The Climate Emergency, Conflict and the Triage System

As I have pointed out before there has always been some conflict in the environmental movement over various issues. The Green party grew out of the campaigns to stop the damming of the Gordon River and the flooding of Lake Pedder – an idyllic setting I visited in 1969. But now Tasmania (along with South Australia) is the ‘leading light’ in low carbon, renewable energy in Australia and that energy is mainly hydro-electric. There is, in short and in this instance, a conflict between no dams and a low carbon economy future.

I was reminded of this conflict following feedback on Paul Treasure’s pumped hydro blog  which required a new dam to be built near the Baw Baw National Park in the headwaters of the Thompson River. The proposal compared favourably with our Prime Minister’s Snowy 2.0 project both financially and in terms of energy stored. Negative feedback that came from several quarters was either opposed to new dams, concerned with the health of the Gippsland Lakes or the survival of the rare Baw Baw frog.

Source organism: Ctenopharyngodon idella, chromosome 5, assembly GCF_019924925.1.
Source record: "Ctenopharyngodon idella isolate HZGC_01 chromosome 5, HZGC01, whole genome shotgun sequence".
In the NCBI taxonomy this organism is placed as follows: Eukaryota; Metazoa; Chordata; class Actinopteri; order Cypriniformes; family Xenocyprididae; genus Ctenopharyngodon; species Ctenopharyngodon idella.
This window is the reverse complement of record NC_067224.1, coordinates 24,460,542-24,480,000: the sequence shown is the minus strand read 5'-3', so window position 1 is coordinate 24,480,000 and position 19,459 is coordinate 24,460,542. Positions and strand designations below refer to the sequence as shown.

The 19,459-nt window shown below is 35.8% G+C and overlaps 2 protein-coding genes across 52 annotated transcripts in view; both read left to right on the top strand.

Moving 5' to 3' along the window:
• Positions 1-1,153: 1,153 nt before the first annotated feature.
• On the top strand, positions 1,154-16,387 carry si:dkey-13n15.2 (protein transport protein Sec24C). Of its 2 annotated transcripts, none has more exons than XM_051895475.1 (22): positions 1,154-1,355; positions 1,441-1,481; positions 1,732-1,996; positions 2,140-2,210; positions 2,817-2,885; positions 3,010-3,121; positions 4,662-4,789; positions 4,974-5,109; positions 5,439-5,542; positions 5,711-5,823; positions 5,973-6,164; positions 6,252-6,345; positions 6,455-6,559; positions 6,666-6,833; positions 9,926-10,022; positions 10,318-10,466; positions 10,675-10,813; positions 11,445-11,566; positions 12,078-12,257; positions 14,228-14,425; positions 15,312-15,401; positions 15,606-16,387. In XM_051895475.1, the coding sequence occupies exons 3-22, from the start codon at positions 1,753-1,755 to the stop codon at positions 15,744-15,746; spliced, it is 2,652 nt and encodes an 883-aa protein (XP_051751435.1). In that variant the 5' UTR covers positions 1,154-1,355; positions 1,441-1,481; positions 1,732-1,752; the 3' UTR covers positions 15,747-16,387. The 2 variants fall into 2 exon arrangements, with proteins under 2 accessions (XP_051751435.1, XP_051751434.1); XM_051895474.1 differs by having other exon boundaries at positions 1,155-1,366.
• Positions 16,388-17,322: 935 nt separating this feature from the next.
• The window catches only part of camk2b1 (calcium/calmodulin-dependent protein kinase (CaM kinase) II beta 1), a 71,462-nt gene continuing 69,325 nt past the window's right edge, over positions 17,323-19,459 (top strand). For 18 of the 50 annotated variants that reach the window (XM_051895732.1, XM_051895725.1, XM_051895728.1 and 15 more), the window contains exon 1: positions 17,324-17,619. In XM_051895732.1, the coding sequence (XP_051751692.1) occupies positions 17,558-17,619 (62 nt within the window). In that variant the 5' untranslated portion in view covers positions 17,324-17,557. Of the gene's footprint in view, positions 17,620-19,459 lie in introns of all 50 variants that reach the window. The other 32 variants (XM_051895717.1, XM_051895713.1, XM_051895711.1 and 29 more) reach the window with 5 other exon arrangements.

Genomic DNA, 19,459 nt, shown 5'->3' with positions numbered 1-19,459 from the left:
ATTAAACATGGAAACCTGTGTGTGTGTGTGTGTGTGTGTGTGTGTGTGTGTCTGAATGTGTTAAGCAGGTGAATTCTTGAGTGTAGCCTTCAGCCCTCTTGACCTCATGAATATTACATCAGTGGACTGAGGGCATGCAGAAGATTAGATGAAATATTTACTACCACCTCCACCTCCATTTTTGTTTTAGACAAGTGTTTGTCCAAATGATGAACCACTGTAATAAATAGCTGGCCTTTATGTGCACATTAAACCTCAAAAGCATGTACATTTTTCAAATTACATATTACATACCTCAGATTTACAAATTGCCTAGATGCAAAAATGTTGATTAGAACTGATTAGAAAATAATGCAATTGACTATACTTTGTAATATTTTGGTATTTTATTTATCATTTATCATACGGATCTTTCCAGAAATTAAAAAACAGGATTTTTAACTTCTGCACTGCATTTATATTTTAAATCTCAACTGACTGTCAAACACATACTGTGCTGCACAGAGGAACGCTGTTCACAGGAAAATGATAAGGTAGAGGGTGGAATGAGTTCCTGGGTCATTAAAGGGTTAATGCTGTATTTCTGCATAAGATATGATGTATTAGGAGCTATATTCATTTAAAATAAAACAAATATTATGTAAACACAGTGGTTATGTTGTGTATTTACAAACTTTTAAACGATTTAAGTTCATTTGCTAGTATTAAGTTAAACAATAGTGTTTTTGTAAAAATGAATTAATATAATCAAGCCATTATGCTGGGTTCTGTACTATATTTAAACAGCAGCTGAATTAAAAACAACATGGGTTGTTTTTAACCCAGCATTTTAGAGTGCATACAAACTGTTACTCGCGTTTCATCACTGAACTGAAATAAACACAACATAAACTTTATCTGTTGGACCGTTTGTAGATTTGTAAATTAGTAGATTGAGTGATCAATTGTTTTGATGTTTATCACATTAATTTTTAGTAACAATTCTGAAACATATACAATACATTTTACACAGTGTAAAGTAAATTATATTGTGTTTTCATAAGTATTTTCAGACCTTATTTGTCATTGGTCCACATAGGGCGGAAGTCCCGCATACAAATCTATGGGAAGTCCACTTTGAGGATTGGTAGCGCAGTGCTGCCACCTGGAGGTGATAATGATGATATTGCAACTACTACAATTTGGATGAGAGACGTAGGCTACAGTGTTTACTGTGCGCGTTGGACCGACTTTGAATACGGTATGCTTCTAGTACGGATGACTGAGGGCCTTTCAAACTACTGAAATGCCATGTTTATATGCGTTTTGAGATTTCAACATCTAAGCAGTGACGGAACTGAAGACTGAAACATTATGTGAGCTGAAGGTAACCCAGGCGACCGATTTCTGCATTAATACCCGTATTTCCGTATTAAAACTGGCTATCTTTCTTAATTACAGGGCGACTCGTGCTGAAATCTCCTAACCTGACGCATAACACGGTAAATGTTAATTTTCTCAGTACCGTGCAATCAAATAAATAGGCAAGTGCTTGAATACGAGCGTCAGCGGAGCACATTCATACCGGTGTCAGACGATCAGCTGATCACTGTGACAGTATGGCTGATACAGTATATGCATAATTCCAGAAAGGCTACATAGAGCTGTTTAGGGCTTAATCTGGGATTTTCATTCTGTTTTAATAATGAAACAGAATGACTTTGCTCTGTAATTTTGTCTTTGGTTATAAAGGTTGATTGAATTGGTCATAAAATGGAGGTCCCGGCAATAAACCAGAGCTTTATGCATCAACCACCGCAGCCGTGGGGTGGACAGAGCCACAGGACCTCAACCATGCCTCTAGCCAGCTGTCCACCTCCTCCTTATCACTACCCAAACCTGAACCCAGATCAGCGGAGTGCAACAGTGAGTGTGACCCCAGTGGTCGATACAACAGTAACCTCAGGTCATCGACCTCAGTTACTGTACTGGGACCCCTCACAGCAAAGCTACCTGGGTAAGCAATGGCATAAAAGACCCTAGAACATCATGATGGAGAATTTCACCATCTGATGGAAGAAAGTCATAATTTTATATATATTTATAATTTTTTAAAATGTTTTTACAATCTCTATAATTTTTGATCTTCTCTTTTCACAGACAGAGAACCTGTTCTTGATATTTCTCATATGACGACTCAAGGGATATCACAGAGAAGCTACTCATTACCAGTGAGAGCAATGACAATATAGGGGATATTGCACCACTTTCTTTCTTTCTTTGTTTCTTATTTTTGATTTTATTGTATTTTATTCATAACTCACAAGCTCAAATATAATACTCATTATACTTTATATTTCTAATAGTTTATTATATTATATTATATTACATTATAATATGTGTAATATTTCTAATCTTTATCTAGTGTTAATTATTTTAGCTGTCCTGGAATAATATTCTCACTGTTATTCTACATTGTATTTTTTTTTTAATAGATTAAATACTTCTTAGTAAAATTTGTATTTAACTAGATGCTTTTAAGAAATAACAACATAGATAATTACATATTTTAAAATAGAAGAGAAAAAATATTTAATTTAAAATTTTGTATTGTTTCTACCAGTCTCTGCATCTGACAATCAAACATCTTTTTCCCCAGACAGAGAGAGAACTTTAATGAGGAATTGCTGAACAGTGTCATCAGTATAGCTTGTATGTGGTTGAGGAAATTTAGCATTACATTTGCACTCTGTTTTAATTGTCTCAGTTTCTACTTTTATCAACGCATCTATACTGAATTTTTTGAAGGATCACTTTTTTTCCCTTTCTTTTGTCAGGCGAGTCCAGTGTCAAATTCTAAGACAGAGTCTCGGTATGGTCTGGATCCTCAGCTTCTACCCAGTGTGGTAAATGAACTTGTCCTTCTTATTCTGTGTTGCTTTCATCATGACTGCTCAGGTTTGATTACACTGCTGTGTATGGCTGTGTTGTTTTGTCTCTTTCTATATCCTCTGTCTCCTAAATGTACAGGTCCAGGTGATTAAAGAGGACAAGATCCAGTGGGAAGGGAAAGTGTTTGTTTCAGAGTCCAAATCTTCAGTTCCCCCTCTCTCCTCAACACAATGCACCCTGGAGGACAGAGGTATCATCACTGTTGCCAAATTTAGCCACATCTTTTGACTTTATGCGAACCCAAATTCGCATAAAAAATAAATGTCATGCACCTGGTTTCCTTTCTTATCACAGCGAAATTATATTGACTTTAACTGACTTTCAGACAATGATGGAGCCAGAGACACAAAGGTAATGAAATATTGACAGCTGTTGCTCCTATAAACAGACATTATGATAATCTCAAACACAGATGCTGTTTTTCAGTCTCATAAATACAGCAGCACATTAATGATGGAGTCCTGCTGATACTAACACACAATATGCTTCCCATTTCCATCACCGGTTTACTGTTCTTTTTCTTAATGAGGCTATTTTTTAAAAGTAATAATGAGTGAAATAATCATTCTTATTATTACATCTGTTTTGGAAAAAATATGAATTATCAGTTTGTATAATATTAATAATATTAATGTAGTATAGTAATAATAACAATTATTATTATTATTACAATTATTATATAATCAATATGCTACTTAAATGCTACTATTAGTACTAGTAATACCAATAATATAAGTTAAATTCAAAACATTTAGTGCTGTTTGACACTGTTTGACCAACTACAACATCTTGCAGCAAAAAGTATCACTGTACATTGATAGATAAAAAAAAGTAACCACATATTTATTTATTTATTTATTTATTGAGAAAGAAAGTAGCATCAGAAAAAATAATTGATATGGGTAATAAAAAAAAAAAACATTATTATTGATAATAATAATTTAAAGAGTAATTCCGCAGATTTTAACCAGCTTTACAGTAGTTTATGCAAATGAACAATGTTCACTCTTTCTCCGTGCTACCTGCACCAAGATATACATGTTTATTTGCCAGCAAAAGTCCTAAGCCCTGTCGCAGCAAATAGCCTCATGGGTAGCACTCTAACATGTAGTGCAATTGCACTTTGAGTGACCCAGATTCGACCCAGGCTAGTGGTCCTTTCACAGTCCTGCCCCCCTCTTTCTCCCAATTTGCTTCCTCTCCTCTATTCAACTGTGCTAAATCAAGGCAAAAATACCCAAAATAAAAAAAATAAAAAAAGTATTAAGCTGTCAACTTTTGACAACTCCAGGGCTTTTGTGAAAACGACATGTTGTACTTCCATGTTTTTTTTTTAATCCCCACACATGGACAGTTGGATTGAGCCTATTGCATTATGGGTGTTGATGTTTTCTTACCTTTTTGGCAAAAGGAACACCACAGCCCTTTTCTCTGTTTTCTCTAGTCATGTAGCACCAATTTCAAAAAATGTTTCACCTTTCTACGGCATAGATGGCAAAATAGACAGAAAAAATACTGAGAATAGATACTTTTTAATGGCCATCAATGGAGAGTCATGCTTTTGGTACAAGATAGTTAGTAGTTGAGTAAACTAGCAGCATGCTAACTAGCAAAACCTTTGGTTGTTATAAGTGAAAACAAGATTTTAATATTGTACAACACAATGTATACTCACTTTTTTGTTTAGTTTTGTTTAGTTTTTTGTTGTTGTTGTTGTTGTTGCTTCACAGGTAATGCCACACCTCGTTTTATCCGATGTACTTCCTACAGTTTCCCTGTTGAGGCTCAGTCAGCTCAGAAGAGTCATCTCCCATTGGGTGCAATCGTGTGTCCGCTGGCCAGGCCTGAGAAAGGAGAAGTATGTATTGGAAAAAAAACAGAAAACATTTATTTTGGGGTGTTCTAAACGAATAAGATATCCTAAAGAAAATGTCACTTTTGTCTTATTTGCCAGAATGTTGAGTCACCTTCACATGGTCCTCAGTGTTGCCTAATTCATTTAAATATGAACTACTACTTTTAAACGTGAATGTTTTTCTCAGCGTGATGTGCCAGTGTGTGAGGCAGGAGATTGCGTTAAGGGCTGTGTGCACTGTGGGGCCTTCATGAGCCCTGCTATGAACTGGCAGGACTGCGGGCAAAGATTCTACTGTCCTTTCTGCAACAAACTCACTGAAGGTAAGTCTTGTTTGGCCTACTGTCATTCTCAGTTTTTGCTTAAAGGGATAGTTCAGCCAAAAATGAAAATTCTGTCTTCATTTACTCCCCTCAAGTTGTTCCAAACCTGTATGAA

A substantial part of the environmental or green movement either does not understand the basic physics of climate change or they are motivated by narrow and specific aspects such as localism (which, somewhat ironically in most cases I would support and is one of the basic tenets of this blog). Like most of the populace many also fail to recognise the urgency of the problem, the need for concerted action on many fronts and that it is an existential threat to all life. As Julian Burnside noted “If we can’t fix climate, nothing else matters”. In other words we are in a climate emergency.

The triage system was developed during the Napoleonic Wars as a means of maximising the survival of casualties and dealing with the predicament of treating huge numbers of wounded soldiers – deciding who to treat, who had the best chance of survival etc. and so establishing a priority of action. It was designed as a response to an emergency situation. Perhaps triage will eventually be applied to climate solutions – to get the best gain in carbon reduction for the least expenditure of energy and to minimise any deleterious environmental effects of which there will always be some.

Two negative aspects of Paul’s pumped hydro plan are the effect that the plan would have on the Gippsland Lakes and on the endangered Baw Baw frog. No doubt there are other ‘downside’ aspects. This hardly fits the triage analogy and it is a bit like comparing apples and oranges. However it highlights the fact that there will be very difficult choices to make when we tackle the climate emergency. And the longer this process is delayed the more difficult (and more expensive) these choices will become.